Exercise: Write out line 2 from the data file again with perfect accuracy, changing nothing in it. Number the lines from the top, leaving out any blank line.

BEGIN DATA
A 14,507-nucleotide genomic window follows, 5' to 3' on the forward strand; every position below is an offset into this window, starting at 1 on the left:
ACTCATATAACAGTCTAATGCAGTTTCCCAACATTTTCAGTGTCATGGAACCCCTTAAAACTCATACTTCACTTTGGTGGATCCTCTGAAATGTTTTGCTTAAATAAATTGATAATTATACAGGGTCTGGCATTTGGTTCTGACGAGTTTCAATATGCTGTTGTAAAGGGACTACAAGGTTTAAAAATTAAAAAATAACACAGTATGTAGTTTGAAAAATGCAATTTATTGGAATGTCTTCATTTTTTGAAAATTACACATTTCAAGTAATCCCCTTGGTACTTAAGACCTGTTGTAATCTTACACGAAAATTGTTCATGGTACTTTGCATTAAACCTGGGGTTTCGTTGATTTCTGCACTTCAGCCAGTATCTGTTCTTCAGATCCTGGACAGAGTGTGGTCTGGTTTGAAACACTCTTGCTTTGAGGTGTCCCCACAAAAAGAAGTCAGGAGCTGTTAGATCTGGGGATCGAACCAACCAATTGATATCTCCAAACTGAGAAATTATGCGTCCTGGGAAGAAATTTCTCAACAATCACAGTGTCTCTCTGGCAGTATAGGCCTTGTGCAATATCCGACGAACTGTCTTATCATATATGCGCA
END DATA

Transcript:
ACTCATATAACAGTCTAATGCAGTTTCCCAACATTTTCAGTGTCATGGAACCCCTTAAAACTCATACTTCACTTTGGTGGATCCTCTGAAATGTTTTGCTTAAATAAATTGATAATTATACAGGGTCTGGCATTTGGTTCTGACGAGTTTCAATATGCTGTTGTAAAGGGACTACAAGGTTTAAAAATTAAAAAATAACACAGTATGTAGTTTGAAAAATGCAATTTATTGGAATGTCTTCATTTTTTGAAAATTACACATTTCAAGTAATCCCCTTGGTACTTAAGACCTGTTGTAATCTTACACGAAAATTGTTCATGGTACTTTGCATTAAACCTGGGGTTTCGTTGATTTCTGCACTTCAGCCAGTATCTGTTCTTCAGATCCTGGACAGAGTGTGGTCTGGTTTGAAACACTCTTGCTTTGAGGTGTCCCCACAAAAAGAAGTCAGGAGCTGTTAGATCTGGGGATCGAACCAACCAATTGATATCTCCAAACTGAGAAATTATGCGTCCTGGGAAGAAATTTCTCAACAATCACAGTGTCTCTCTGGCAGTATAGGCCTTGTGCAATATCCGACGAACTGTCTTATCATATATGCGCA